But things quieted back down again when Damai went out of heat. We will continue to let them have plenty of face time so that when the timing is right they will be completely calm and comfortable with each other.
First of all, here is a Guntur update for all his many fans. He is doing very well in Zoorasia and has made his big debut. It rained for his first public appearance in Yokohama, but since his name means “thunder” this was taken as a good sign. Those of you who have been following Guntur from the beginning may remember that it also poured the day that he and his sisters Maharani and Melati met the public for the first time way back in 2006. He and Deru, the new girl in his life, are still separated but it sounds like they are hitting it off. When they have the opportunity they rub heads at the mesh and “chuff” tiger greetings to each other. Introducing big cats to each other is not for the impatient. If it is rushed the results can be disastrous, and with a species whose numbers are as low as those of Sumatran tigers taking it slow is the right thing to do.
While we are on the subject of tiger courtship, the new talent from Atlanta is here! Kavi is a 10-year-old male, and he arrived here just a few weeks ago. He was transported in the Zoo’s new truck, driven by Thomas McCoy and Joseph Taylor who are very experienced equipment operators. Kavi could not have been in better hands. We were lucky that the weather in “Hotlanta” only got up to about 80 degrees Fahrenheit, but they made sure that he had air conditioning and ventilating fans so that he would be comfortable during his ride to Washington. Christina Castiglione, a keeper from the soon-to-be-opened America Trail, and I drove a second vehicle. Our job was to assess Kavi’s condition during the trip and we had a list of zoos along our route that we could contact for help if we needed any.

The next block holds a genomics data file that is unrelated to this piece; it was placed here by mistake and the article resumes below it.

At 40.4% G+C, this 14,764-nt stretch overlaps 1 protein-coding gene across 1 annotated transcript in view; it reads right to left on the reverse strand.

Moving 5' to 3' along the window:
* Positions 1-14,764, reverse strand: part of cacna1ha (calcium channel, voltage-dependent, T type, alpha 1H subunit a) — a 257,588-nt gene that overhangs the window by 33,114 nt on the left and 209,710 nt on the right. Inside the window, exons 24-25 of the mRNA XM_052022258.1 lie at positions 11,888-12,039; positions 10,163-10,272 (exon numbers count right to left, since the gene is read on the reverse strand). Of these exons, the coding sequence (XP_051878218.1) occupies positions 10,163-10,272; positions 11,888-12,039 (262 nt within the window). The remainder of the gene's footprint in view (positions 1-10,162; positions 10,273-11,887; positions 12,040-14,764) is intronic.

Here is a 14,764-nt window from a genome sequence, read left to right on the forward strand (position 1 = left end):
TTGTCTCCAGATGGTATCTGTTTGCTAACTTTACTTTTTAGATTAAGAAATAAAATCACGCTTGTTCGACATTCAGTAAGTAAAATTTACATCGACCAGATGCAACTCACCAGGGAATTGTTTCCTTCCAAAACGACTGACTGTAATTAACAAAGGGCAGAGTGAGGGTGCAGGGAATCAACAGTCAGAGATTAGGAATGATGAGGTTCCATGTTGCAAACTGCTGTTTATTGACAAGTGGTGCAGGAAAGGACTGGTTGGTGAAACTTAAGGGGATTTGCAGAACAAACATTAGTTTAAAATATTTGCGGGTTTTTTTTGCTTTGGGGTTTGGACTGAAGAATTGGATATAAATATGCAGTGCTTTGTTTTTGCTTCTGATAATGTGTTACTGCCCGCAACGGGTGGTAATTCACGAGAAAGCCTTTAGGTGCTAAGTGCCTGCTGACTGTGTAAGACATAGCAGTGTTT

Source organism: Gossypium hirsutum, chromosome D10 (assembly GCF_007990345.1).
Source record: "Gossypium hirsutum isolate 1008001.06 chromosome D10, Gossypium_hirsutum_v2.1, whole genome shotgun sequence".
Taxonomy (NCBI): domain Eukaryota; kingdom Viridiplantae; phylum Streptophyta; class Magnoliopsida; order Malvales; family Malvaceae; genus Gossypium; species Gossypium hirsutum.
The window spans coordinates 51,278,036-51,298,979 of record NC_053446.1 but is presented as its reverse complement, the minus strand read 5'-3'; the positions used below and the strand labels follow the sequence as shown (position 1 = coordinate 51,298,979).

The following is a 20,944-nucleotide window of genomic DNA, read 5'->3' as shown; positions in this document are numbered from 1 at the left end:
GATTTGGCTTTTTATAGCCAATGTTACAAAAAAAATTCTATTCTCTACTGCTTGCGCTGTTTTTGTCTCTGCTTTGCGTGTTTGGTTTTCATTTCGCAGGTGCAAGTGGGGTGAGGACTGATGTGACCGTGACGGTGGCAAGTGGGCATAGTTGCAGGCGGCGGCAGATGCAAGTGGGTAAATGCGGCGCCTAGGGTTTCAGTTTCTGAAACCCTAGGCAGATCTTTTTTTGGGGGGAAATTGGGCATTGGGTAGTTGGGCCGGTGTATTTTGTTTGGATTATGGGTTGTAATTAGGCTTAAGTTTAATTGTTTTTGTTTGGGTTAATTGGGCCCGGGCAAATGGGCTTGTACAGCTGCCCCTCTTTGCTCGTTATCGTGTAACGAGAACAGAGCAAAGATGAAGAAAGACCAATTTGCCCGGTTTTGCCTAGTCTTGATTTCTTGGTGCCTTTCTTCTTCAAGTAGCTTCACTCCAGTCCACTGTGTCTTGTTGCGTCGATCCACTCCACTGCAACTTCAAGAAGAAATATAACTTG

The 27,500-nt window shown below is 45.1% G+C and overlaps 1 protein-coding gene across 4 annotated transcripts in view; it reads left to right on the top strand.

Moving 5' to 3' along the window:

Happily, the drive went smoothly and move was accomplished in a single day. Kavi arrived at the Zoo just after sundown. We moved his traveling crate into the Great Cats building and hooked up the runway leading back to the quarantine area. When the door was opened, Kavi hesitated only a moment before walking calmly back into the enclosures that will be his home for the next 30 days.
A 30-day quarantine is a safety precaution to guard against introducing any medical problems into our other lions and tigers. If after 30 days our vets give Kavi a clean bill of health, we can start letting him have some “yard time” and training him to come back inside when we open the door. You may remember that the first time our young female Damai went outside here she did not come in until midnight! At Zoo Atlanta Kavi was used to a routine that is fairly similar to what we do here, so perhaps he will get the hang of it quickly. If not, we will be ready to spend an evening or two here waiting for him to come inside. And when he does, no matter how long it takes, he will get a big reward such as a rabbit or an ox tail, something he doesn’t get every day. Then the next time he is outside and hears the door open hopefully he will remember that inside is where the treats are. At least that is our plan. We will have to wait and see what Kavi’s plans are.
Keep an eye on the Zoo’s website for the date of Kavi’s big debut!
Guntur is officially the newest resident of Zoorasia in Yokohama, Japan! Guntur was sent there last week on a breeding recommendation with a female tiger that they have from Holland. As his keepers, we are all very sad to see him go, but we are excited that he will get the opportunity to increase the genetic diversity of captive Sumatran tigers.